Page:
Maximum income tax rate to be reduced

Proposal to make cuts over coming two or three years

The Government is expected to honour its electoral pledge to reduce the maximum income tax rate, but will spread out the cut over two to three years to “keep in line” with the country’s fiscal objectives, The Sunday Times has learnt.

The shortfall may prompt an increase in excise duty

Income tax ceilings are not expected to be raised and some measures are to be taken to make up for the shortfall, which may prompt an increase in excise duty.

Finance Minister Tonio Fenech is expected to unveil the income tax decision in Wednesday’s Budget presentation, which will be the last for this legislature.

Ministry officials have been asked to carry out simulations on a number of options to reduce the maximum 35 per cent rate by three per cent for two years, and a further cut of four per cent in the third year.

Another option is to reduce the tax rate by five per cent for two years, according to sources.

The pledge, made before the 2008 election that helped the PN secure a third term, had proposed slashing the top income tax rate from 35 per cent to 25 per cent, up to a maximum income of €60,000.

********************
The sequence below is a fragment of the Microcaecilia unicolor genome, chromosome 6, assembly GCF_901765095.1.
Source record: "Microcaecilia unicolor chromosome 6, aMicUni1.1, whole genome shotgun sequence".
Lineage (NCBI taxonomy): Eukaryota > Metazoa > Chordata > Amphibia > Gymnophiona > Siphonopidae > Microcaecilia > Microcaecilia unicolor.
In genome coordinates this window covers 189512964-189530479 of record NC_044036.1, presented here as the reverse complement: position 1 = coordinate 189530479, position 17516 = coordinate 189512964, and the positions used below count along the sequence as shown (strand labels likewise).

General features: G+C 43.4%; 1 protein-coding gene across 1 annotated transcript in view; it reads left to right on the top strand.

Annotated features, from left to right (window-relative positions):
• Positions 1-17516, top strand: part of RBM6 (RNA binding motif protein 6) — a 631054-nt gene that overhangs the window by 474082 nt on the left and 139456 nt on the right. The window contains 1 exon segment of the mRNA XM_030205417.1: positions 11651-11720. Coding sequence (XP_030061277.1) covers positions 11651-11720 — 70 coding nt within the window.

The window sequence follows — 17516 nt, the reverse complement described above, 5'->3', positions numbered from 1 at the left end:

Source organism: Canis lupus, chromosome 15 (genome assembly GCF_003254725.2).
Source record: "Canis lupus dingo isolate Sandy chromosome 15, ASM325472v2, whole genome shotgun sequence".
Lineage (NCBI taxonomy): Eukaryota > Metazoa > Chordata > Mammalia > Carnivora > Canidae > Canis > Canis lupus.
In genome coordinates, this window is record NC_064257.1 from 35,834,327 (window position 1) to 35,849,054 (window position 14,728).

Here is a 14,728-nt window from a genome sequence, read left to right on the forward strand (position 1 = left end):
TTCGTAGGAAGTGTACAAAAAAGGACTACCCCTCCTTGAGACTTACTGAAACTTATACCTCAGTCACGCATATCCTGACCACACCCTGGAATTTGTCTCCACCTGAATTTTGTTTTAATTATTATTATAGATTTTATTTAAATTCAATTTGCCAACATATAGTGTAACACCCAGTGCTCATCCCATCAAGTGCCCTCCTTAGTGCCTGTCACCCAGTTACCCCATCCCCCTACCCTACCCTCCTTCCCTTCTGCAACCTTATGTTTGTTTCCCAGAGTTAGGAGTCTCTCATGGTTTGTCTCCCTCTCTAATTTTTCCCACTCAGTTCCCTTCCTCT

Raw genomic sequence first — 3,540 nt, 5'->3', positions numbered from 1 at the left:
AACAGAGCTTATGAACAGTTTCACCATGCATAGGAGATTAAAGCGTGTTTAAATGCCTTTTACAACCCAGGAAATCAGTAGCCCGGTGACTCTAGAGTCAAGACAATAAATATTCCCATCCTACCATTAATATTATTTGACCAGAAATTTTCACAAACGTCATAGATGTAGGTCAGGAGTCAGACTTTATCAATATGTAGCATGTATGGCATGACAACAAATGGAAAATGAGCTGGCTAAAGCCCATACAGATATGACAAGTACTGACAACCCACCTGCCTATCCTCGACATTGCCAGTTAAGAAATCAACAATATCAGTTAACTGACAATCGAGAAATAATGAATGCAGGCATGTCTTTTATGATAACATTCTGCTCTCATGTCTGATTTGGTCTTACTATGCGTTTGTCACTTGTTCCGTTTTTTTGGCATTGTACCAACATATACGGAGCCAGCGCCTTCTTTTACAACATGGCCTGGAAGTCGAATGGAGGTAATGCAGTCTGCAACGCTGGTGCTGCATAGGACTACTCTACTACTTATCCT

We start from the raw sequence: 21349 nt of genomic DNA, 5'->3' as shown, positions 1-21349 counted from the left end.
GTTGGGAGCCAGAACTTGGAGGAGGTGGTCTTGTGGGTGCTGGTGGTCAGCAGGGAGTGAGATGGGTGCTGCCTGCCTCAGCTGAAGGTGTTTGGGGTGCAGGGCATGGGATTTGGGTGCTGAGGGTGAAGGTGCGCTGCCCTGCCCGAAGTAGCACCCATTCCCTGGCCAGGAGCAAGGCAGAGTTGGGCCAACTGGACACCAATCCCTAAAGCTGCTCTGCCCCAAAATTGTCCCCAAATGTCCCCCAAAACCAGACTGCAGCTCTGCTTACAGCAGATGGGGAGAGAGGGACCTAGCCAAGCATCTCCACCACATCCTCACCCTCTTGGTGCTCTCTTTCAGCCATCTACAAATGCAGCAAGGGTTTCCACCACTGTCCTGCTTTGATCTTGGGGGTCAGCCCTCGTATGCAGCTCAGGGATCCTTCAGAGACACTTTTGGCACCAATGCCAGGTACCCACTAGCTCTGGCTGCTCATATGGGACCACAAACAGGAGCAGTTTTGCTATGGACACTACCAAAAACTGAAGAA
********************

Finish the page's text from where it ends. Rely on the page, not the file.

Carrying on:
The minister is expected to an­nounce that the Government collected €840 million in income tax revenue for 2012, with expectations of higher figures for 2013, based on higher corporate profits expectations.

But the revenue figure will be offset by additional health and pension costs, sources said.

Certain pension scheme anomalies are expected to be amended while the successful micro-invest scheme may be extended. More fiscal incentives are expected to be unveiled to promote solar energy.

Earlier this month, the European Commission recommended lifting the excessive deficit procedure for Malta in view of its consistent path towards a smaller deficit.

The Government had to present its 2013 estimates to the Commission to ensure the Budget to be presented remains within the parameters of financial stability under new EU fiscal rules.

Sources said this has limited the room for manoeuvrability, with expenditure being constrained in a number of areas to ensure fiscal targets are still met.

The 2013 Budget vote in Parliament is expected to be taken in the first week of December.

The Labour Party has said it will vote against the Budget but will implement the “positive measures” should it come to power in the next election, which is expected in March.


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